A unique look at how Myriam Nicole delighted her ‘home’ crowd in Andorra.
La Massana is a small town in a small place.
Some 85,000 souls call the Pyrenean principality of Andorra home and the living is good.
High in the thin mountain air, there’s a gentrified feel to proceedings which are, of course, tax-free. Smoke-like rain clouds occasionally blow through but they seldom stay for long and, from the top of the UCI World Cup track in the Vallnord Bike Park, you can look down upon rainbows.
Far from the opulence and civility of its surroundings, the Vallnord track is the stuff of living nightmares.
What begins as a fast, relatively smooth thunder through the woods quickly gets out of hand. Like a prizefighter sensing his opponents knees beginning to weaken, it dishes out body blows of increasing ferocity.
Myriam Nicole is one of the few riders in the elite women’s field to be able to truly tame such a malicious beast.
Nicole enjoys the technical challenges of lacing together the thousands of calculated risks required to successfully conquer one of the most intimidating tracks on earth.
“I love riding natural technical tracks like this!” she laughs. “When it’s fresh and natural I just love to ride my bike and go as fast as I can.”
Originally from France, Nicole could be forgiven for looking upon Andorra as her home race. The headquarters of her team, Commencal/Vallnord, is metres from the finish line and the riders in bright yellow are duly roared home louder than anyone else.
“I’m feeling so much more confident already,” she says. “The beginning of this season wasn’t easy. I had to work so hard with school over the winter and it was tough. Racing here though does come with more pressure because you can see that everyone here would be so stoked for you.”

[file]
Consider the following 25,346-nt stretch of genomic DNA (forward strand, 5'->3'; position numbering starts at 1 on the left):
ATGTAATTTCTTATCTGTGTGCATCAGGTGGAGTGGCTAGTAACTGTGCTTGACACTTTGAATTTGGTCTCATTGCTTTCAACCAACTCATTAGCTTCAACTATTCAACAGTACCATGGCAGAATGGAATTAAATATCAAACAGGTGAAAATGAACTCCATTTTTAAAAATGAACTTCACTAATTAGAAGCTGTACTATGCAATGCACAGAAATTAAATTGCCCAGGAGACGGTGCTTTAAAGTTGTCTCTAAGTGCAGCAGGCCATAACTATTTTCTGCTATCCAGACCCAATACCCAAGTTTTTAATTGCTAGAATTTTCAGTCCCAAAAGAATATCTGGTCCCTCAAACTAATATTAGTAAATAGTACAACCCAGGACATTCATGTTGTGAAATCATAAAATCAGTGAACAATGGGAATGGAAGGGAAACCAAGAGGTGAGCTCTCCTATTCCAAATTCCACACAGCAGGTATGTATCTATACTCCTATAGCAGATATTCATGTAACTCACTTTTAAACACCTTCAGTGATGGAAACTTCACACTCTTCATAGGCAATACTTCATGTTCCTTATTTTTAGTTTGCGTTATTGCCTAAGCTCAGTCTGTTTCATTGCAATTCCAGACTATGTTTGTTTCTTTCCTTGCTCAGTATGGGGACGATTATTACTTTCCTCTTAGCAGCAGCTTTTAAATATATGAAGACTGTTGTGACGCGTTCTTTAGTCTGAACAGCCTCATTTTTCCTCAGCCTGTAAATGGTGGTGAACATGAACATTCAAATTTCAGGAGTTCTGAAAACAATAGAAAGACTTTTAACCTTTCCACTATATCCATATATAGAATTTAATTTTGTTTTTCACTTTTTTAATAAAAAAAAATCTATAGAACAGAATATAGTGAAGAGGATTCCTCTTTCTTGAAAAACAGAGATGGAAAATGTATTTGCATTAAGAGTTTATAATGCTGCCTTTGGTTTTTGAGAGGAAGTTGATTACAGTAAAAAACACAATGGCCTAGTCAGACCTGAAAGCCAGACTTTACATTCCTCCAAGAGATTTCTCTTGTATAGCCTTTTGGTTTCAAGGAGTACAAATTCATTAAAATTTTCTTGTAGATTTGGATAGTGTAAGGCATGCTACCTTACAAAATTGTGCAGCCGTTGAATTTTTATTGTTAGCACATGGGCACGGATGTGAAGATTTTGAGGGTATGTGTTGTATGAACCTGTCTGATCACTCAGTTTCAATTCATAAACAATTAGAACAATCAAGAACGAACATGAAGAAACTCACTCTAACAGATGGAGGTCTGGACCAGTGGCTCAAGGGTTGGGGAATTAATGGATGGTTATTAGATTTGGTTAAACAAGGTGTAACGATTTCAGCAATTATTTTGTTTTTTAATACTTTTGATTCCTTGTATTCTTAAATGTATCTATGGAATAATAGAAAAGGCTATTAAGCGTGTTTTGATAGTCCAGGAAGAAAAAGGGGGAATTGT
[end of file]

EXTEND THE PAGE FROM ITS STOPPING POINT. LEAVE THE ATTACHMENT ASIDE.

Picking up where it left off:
Come race day, the VIP tent bristled with designer sunglasses as the crowd continued to grow surrounding the finish arena.
Rachel Atherton, the victor in Andorra at four out of the five runnings, was hampered with a shoulder injury; it was to be a straight fight between the other top women.
Tahnée Seagrave went fast but admitted to having made mistakes, which had cost that most precious of commodities… seconds on the clock.
So all eyes were on Nicole and she was in freefall, her wheels neatly levitating over the biggest roots and kicking up puffs of sandy earth in every turn.
She crossed the line and the Vallnord hillside erupted – it was the fastest time of the day with only one rider remaining.
Australian Tracey Hannah could not dispatch the beast and was bitten hard by an errant root, which sent her sprawling to the deck.
Nicole had won her first race since her debut victory in 2011.
“I can’t believe it, still!”, she gasped clutching her hands to her mouth. “A win after six years, back in Val di Sole but I am so stoked that I won here in Andorra – it’s such a good track. All my sponsors, family, friends are all here. I finally did it here!”
“I had such a good feeling, I was going fast this weekend and I made it.”
It’s a result which would move her up to second in the overall contest thanks to a substantial haul of points.
“This season, I’m enjoying it so much. I love it when I’m just having fun on my bike, when I’m riding confidentially,” she smiles, taking a sip from a flute of champagne.
Nicole’s quest for further glory will resume on Saturday 8th July in Lenzerheide, Switzerland at round five of the UCI World Cup.